During a penumbral lunar eclipse, the moon gradually grows a little darker until the maximum eclipse, after which it gradually lightens again.

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China’s Chang’e 5 enters lunar orbit for historic attempt to return moon samples

China’s Chang’e 5 spacecraft has entered orbit around the moon ahead of an historic attempt to collect samples from the moon and return to Earth.

a close up of the moon: An artist's illustration of China's Chang'e 5 moon orbiter entering lunar orbit for the country's first moon sample-return mission.

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An artist’s illustration of China’s Chang’e 5 moon orbiter entering lunar orbit for the country’s first moon sample-return mission.

The 18,100-lb. (8,200 kilograms) Chang’e 5 launched on a Long March 5 rocket on Monday (Nov. 23) from the country’s Wenchang Spacecraft Launch Site on Hainan Island and reached the moon today (Nov. 28) after an 112-hour journey. 


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The Chang’e 5 orbiter module fired its main engine at 7:58 a.m. EST (1258 UTC; 8:58 p.m. Beijing time) when 249 miles (400 kilometers) away from the moon, the China Lunar Exploration Program announced just under an hour later.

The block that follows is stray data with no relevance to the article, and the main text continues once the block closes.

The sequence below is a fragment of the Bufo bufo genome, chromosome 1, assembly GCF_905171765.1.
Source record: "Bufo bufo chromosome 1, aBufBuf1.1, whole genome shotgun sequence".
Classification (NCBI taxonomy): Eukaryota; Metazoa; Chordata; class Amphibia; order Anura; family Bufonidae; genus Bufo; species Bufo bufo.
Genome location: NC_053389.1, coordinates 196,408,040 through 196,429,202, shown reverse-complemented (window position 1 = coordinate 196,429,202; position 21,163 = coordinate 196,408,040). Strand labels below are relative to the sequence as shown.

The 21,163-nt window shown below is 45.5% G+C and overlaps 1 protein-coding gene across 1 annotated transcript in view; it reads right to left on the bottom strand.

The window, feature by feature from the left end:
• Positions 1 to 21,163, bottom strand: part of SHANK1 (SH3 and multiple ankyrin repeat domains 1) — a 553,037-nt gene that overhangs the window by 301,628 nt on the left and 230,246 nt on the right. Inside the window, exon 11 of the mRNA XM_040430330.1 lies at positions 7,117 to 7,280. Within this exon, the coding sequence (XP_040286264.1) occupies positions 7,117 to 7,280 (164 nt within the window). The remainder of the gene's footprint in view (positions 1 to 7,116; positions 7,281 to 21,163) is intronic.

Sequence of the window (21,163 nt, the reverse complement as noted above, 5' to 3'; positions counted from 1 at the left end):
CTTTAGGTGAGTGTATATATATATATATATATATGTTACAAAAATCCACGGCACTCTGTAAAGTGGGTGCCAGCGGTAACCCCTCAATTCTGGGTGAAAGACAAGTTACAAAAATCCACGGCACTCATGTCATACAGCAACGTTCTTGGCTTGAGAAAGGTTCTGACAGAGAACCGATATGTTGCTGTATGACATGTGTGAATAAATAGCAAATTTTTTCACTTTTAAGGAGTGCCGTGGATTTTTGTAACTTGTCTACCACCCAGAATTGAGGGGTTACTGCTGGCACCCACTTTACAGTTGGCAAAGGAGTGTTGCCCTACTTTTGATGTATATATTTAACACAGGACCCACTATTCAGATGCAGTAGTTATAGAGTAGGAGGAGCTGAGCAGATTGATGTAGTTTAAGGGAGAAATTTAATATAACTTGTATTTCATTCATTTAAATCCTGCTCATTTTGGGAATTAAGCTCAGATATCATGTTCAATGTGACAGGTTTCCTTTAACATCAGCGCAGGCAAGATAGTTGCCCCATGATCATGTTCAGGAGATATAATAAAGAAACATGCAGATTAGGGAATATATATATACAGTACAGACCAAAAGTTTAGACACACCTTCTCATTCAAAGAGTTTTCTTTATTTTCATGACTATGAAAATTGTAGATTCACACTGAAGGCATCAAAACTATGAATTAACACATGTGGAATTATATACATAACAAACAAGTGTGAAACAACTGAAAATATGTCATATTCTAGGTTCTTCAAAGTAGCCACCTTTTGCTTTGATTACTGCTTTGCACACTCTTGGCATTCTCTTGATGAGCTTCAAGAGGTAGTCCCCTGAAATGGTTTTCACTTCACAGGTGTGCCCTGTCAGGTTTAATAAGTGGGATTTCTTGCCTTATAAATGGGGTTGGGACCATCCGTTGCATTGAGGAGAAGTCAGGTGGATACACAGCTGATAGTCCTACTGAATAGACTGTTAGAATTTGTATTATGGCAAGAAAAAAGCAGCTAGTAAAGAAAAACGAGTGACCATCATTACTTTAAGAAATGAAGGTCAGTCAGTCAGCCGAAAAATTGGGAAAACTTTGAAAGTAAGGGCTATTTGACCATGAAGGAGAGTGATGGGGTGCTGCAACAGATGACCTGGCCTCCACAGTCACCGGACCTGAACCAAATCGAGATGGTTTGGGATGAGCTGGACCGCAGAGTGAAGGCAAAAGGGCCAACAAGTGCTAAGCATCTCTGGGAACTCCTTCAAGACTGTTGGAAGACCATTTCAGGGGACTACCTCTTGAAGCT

In pictures: China on the moon! A History of Chinese lunar missions

The spacecraft fired its 3,000-Newton engine for around 17 minutes. This

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Catch Monday morning’s subtle lunar eclipse

Catch Monday morning's subtle lunar eclipse
The Moon vs. the shadow of the Earth during Monday morning’s eclipse. Adapted from NASA/GSFC/F. Espenak graphic

Howling at the Moon Sunday night? Sunday night into Monday morning November 30th features not only the penultimate Full Moon for 2020, but the final lunar eclipse of the year, with a penumbral eclipse of the Moon.

The eclipse is a subtle penumbral eclipse, the fourth and final of four such eclipses in 2020 and the final lunar eclipse for the decade. The Moon won’t turn blood-red like during a total lunar eclipse: at most, expect a fine tea-colored shading to drape to Moon, with perhaps a ragged discoloration on the northwestern limb of the Moon near mid-eclipse.

The eclipse is visible in its entirety from North America, while South America sees the eclipse in progress at sunrise/moonset, and eastern Asia and Australia sees the eclipse underway at sunset/moonrise. Hawaii gets the very